'Big For Us'

Amid a statewide surge, city’s opt-out movement is small but growing

PHOTO: Geoff Decker
A protest in 2014 at P.S. 321 in Park Slope against the state English exams.

As students wrapped up this week’s state English exams, advocates said more city parents than ever refused to let their children take the tests at schools with active “opt-out” movements, while other parents brought the boycott to schools that are new to the cause.

In District 15, Brooklyn’s opt-out hotspot, P.S. 321 saw its refusal rate rocket from about 4 percent last year to 36 percent this year, and P.S. 58 went from one boycotter to 50, parents and teachers said. Meanwhile, in southeast Brooklyn, an area not usually associated with anti-testing fervor, 10 students for the first time handed in opt-out letters at P.S. 203.

“It’s small,” said parent Charmaine Dixon, “but it’s big for us, because it’s never happened before.”

Advocates were still gathering city opt-out numbers Thursday, and while some predicted an increase from last year’s total of about 1,900 families that formally refused the exams, they will still represent a tiny fraction of the roughly 420,000 city test-takers. A spokeswoman said the education department would not have a final opt-out count until the tests, which are given in grades three through eight, are “fully processed.” (Students take the math tests next week.)

The city’s refusal rate will also be dwarfed by the percentages in several suburban and upstate districts, where some reports said the majority of students sat out the tests. Across the state, more than 155,000 students out of about 1.1 million eligible test-takers may have refused this week’s exams, according to an unofficial tally Thursday morning by the group United to Counter the Core, which opposes the Common Core standards and their assessments. Last year, 49,000 students did not take the English tests, according to state officials.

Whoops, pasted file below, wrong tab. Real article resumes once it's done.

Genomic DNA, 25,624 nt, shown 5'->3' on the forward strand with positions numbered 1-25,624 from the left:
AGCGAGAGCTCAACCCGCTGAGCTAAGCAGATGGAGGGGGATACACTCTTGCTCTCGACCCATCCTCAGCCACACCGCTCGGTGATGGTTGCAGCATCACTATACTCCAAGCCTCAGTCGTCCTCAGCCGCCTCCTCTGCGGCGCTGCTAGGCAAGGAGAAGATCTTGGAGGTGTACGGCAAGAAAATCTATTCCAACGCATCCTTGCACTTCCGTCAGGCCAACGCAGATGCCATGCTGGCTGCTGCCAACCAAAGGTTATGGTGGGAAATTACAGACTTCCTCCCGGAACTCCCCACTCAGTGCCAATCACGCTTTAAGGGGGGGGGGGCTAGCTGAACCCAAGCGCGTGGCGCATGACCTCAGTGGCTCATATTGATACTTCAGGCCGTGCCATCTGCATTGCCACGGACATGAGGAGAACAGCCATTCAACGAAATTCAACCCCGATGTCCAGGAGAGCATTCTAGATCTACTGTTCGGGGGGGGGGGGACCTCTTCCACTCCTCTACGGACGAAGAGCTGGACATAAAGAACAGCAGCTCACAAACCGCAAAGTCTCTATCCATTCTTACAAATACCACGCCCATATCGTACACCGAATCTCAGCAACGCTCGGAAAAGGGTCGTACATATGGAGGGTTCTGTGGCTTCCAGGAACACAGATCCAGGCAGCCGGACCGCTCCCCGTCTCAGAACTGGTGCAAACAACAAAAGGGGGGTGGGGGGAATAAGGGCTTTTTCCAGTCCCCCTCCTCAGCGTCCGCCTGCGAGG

While noting the city’s comparatively small numbers, advocates stressed that the refusal movement has spread outside Brooklyn and Manhattan’s liberal bastions to a smattering of schools in other parts of the city, sometimes despite resistance from principals and teachers. Advocates, parents, and teachers said the growth reflects some parent’s long-standing wariness about the value and validity of standardized tests, which hardened this year after Gov. Andrew Cuomo proposed tying teachers’ ratings even more closely to students’ scores.